3. You are a direct descendant of Cotton Mather who features in your book. If you met him right now, what would you ask and why?
I would ask him about his brother Nathanael Mather, who I’ve always been curious about and who was buried in Salem. Cotton wrote the epitaph on his gravestone that reads: “An aged person that had but seen nineteen winters in the world.”
Also, I would ask him what he learned from his life. From writing How to Hang a Witch, I came to realize that history repeats itself. But if we revisit history, question history, and discuss the mechanisms behind it, not only can we learn from it, but we can break the cycle.
4. You live in LA, but How to Hang a Witch is set in Salem. Did you go there to research your story?
Absolutely! Salem is one of my favourite places with its houses painted all black and its cobblestoned streets. You’ll find potions and spell books in lots of stores, and witch logos on cop cars. People dress up in gothic clothing and costumes year round and everyone says the town is super haunted. In fact people don’t ask you if you believe in ghosts, but rather when was the last time you saw one.
5. Did you study The Crucible by Arthur Miller at school, which is also set in Salem?
I did! We studied it and we saw the play.
6. When did you become interested in writing books?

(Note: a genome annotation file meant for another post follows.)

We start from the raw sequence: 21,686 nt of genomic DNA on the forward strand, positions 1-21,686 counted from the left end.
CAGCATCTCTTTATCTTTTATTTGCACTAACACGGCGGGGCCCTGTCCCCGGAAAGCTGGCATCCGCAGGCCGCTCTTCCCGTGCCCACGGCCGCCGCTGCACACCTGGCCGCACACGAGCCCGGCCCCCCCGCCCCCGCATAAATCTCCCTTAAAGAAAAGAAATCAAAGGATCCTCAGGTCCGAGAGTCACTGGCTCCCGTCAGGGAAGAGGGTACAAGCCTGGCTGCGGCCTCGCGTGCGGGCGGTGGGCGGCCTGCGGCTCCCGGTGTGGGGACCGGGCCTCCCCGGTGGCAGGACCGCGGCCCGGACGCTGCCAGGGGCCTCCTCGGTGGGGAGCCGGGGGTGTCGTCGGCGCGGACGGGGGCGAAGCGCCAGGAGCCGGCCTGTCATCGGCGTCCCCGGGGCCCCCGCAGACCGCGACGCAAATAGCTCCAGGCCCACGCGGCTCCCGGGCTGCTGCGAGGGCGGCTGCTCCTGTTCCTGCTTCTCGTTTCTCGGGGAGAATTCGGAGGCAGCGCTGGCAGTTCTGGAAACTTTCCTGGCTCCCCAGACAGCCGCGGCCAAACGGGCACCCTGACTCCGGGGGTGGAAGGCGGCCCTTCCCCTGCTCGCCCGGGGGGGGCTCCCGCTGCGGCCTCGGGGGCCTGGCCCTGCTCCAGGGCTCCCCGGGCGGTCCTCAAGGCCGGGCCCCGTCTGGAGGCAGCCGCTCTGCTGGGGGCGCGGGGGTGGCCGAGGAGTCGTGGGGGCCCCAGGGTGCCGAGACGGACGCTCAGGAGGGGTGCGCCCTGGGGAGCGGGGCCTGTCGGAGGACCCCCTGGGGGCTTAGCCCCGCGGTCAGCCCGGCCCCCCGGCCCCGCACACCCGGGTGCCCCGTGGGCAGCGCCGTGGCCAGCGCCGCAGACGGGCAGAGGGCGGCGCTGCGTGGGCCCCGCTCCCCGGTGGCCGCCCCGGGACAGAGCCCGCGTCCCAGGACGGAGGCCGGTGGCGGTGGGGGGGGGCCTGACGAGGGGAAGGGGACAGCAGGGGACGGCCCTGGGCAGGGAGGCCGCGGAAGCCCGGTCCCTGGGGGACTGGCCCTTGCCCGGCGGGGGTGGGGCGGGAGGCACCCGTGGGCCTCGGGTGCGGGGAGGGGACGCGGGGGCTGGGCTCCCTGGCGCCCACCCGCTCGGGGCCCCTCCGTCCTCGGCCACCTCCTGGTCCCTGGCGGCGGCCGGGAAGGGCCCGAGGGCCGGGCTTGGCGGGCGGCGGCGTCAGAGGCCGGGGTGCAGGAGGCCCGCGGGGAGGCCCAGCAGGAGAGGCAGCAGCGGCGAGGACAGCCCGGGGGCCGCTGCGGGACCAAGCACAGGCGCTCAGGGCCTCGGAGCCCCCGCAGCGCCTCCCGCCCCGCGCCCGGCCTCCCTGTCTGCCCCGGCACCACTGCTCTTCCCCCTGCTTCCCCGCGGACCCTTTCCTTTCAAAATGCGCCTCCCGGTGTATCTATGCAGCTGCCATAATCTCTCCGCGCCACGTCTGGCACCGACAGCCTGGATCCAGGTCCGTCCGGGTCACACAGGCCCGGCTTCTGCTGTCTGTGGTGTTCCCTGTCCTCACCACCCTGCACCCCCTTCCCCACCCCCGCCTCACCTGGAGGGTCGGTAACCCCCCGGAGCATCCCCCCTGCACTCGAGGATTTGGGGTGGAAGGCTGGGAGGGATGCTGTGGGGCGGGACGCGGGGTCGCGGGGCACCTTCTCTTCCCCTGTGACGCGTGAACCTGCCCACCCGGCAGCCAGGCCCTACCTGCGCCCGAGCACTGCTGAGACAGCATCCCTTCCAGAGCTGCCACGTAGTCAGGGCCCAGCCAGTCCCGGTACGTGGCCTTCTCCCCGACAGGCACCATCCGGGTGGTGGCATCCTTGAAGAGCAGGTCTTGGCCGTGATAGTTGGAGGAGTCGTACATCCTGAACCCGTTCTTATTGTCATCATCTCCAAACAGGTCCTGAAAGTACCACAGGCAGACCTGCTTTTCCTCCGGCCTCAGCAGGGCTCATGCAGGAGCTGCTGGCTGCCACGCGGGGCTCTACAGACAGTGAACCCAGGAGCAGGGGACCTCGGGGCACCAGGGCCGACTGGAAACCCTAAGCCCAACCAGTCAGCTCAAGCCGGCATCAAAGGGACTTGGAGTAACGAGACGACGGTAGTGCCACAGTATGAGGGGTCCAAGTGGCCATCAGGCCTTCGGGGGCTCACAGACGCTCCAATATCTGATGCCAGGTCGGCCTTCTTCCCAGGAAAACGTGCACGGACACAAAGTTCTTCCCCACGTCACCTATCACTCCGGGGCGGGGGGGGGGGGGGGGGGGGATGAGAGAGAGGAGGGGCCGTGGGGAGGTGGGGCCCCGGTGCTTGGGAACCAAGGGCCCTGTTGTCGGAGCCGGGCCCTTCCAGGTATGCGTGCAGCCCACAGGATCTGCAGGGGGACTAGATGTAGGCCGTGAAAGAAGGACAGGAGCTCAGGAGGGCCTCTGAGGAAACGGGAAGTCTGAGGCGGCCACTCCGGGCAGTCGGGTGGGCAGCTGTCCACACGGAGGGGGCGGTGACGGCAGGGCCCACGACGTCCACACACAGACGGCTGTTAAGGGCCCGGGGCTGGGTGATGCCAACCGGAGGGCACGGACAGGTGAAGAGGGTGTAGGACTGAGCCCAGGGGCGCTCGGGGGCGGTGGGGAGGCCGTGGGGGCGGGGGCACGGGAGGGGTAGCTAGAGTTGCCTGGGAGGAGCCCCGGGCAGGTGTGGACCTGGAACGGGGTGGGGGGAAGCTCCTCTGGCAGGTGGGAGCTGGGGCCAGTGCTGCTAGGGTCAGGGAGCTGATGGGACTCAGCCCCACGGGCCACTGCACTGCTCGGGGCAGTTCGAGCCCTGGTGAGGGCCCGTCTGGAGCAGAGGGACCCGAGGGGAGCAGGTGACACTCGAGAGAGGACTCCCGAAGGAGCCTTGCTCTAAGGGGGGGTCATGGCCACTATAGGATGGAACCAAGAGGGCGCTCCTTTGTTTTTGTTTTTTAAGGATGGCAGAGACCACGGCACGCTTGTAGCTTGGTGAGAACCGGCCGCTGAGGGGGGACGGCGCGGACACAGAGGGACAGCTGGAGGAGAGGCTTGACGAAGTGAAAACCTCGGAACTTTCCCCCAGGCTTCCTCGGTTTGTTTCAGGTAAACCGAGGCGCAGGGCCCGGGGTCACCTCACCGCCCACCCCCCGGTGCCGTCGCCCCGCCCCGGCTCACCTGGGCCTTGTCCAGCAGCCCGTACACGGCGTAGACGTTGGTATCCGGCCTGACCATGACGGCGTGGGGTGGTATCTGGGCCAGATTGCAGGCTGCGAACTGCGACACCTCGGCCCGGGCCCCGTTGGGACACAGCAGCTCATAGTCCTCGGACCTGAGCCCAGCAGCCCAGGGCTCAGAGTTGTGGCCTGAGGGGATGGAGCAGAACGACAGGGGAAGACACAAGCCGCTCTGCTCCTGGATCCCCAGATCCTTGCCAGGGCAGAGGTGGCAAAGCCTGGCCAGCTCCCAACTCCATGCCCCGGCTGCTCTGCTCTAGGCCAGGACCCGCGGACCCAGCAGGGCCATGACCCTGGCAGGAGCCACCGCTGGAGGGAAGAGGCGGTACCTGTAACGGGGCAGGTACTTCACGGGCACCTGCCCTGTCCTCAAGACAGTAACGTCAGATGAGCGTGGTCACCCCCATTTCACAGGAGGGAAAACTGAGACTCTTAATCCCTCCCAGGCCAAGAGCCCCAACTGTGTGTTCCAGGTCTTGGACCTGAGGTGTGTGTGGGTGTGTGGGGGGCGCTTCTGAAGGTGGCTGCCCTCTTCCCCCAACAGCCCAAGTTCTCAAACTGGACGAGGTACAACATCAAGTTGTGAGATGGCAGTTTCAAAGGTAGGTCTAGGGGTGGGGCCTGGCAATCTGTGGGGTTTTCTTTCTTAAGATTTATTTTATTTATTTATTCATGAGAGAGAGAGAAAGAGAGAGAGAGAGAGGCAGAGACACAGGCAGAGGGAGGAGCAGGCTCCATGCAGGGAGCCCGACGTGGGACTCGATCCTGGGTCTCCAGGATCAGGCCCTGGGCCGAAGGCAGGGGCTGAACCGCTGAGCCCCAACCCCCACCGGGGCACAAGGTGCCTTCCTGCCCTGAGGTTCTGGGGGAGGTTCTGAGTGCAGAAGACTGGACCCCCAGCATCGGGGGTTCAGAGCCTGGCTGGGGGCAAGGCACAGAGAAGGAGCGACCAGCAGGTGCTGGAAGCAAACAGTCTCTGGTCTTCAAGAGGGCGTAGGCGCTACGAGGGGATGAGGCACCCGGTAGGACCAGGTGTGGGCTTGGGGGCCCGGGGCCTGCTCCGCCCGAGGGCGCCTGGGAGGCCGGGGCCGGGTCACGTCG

In 2013 I broke my arm snowboarding – two plates, 12 screws later and I was couch-bound for two months. I’m a very active person, always taking on new projects. So when my arm was finally healed, I found myself in a strange spot – everything in my life was on hold and nothing was demanding my attention. For the first time in forever, I had open space before me.
And in that space, I had an idea for a screenplay. It involved my ancestor Cotton Mather who instigated the Salem Witch Trials, modern day Salem, and a mystery with an enigmatic ghost. But when I sat down, the screenplay wasn’t flowing. So I decided to try the story in long form. I never knew I wanted to write a book, but once I started, I never stopped.
7. What is your favourite age group to write for?
I truly love YA.
8. I heard that you are an actor. What kind of characters have you played?
I’ve played everything from absurdist comedy to someone dying of cancer. Acting is an adventure, but it’s also such an amazing way to put yourself in other people’s shoes and learn.